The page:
For The South End
Local lesbian, gay, bisexual and transgender activist groups successfully prevented reggae recording artist Buju Banton from performing in Detroit, but they could not stop him from performing in Michigan.
The Blind Pig, a live music venue in Ann Arbor, played host to Banton’s performance last Wednesday night after The Majestic Theater in Detroit opted to call off the original date.
The controversy surrounding Banton stems from his song “Boom Bye Bye,” which contains the lyric “Anytime Buju Banton come, faggots get up and run…they have to die.” Other lyrics in the song, which was recorded in 1992 at the age of 15, promote the murder and torture of gay men by pouring acid on them.
LGBT groups across the nation have protested his shows, leading concert promoters LiveNation and AEG Live to cancel all of their dates on Banton’s current U.S. tour.
That did not stop the Blind Pig from allowing Banton to play. In a statement taped to the front of their building, they defended their decision,“We have come to the conclusion that this artist does not support the point of view that he put forward in his controversial song.
And that, to the contrary, his current performances are celebrated by many because of the powerfully positive messages he puts forward at his concert.”
After scheduling the concert in Detroit, the Majestic Theater staff received emails from LGBT groups such as Affirmations (Ferndale, MI) and The Triangle Foundation. The show was then canceled and cost the Majestic Theater thousands of dollars.
“It is next to impossible to simply cancel a show without major financial consequences. Yet, that is what we have done. We feel that our decision to cancel the show is less about making a statement on free speech and more about continuing to provide a welcoming atmosphere for all people,” David Zainea, co-owner of the Majestic Theater center, said in a statement.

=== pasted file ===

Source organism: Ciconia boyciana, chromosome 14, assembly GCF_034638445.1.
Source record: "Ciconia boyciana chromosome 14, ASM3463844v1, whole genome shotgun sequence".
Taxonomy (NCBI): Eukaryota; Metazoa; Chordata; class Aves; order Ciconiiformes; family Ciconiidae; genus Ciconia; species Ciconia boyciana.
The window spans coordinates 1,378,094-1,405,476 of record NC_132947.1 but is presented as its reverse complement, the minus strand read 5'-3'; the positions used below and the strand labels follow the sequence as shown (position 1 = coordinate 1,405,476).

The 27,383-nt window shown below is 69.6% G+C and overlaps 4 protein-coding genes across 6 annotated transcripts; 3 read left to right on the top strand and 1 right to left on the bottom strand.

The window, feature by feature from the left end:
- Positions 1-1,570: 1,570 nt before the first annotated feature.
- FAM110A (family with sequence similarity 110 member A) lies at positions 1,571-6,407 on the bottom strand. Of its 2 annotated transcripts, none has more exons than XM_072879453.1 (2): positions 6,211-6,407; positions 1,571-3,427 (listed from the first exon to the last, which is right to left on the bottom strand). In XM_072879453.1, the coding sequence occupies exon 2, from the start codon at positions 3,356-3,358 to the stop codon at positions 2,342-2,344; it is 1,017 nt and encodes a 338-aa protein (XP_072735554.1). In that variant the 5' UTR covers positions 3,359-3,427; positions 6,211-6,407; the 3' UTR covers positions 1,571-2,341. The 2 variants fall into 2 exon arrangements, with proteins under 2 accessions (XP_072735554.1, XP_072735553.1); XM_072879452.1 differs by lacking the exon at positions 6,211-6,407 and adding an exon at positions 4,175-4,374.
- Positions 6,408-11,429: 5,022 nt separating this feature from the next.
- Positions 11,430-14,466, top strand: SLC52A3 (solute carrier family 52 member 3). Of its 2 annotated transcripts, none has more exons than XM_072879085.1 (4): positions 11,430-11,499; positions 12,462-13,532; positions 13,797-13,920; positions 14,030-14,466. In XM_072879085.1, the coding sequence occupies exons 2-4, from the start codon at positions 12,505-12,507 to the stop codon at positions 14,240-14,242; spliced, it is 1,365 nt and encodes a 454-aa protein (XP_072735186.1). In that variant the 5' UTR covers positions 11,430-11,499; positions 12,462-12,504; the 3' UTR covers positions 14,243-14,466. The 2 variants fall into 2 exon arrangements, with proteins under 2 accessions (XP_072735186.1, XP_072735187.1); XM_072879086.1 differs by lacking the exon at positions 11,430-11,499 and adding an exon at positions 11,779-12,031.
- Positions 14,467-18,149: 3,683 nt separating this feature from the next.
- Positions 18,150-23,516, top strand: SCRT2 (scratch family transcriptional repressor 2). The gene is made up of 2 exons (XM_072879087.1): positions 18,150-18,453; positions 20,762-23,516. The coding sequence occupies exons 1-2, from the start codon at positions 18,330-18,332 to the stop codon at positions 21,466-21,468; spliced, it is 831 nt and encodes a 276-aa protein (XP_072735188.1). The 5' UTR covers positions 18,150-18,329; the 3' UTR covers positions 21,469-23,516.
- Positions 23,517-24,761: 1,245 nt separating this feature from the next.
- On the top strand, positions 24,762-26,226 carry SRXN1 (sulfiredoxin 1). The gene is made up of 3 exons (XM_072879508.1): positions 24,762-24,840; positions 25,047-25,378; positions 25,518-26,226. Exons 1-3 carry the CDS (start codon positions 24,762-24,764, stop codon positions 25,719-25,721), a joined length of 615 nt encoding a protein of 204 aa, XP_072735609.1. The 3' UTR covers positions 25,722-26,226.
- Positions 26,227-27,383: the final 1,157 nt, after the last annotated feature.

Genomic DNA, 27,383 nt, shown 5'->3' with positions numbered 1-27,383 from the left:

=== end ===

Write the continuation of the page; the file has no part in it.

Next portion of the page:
One Wayne State University student, Jonathan DeFrancesco, supported The Majestic’s decision to work with their community, but expressed reservations about possible censorship.
“This seems that the Majestic is acting out of a debt to the community it depends on, which is cool to see, and hopefully helps with the fight against hate,” DeFrancesco said, “but can just as easily be a slippery slope towards rejecting any controversial art from being performed.”
To help offset the Majestic’s losses, Affirmations and Transgender Detroit, among others, organized a benefit concert on three days’ notice to take the place of the Banton concert. The concert featured local groups including The Big Pink Black and Coup Detroit.
“The show went great. We had a super lineup of entertainers. It was great that the community came together on such short notice,” Michelle Fox-Phillips, co-founder and executive director of Transgender Detroit, said.
Banton’s show may have found another venue, but Kathleen LaTosch, chief administrative officer for Affirmations, feels the efforts of the LGBT groups are still a success.
“In these times, Detroit could use some positive energy,” she said. “There was a lot of goodwill generated in the broader community, so it was a win-win-win.”